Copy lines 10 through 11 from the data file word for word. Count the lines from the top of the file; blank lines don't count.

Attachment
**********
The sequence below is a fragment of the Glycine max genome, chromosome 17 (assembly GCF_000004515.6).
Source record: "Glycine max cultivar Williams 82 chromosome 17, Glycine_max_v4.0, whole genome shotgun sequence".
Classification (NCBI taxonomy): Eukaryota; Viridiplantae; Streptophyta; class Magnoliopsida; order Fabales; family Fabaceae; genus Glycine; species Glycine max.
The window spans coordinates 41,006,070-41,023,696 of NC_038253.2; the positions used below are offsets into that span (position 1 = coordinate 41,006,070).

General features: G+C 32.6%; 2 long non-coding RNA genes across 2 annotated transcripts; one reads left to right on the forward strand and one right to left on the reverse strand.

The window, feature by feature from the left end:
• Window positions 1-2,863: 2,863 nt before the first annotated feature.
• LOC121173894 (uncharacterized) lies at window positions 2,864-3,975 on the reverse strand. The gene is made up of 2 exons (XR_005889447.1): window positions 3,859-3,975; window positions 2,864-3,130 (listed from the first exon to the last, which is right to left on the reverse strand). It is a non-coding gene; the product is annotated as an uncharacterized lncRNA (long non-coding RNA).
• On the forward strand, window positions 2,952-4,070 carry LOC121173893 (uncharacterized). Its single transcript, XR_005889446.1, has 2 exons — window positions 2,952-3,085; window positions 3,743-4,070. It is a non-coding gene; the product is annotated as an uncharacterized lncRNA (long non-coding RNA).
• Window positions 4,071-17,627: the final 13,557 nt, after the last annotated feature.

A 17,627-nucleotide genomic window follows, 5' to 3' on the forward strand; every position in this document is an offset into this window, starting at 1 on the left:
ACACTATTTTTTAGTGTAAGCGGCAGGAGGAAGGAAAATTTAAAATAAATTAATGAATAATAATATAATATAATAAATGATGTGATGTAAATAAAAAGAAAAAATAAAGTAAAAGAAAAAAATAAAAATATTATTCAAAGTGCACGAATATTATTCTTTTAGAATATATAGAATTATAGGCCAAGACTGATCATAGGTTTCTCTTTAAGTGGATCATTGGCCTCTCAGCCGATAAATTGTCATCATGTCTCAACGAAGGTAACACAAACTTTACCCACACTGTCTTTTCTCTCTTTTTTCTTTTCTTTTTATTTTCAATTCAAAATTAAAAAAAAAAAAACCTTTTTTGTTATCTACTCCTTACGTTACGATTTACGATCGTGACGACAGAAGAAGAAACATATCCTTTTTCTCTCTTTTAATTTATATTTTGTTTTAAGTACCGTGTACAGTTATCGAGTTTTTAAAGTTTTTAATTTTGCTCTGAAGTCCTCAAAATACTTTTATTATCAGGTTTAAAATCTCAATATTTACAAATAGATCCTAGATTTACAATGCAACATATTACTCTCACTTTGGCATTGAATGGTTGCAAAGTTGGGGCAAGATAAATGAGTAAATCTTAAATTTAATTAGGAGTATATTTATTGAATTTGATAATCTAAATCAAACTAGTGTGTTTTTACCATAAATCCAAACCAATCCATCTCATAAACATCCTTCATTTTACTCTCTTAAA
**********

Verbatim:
• Window positions 4,071-17,627: the final 13,557 nt, after the last annotated feature.

A 17,627-nucleotide genomic window follows, 5' to 3' on the forward strand; every position in this document is an offset into this window, starting at 1 on the left: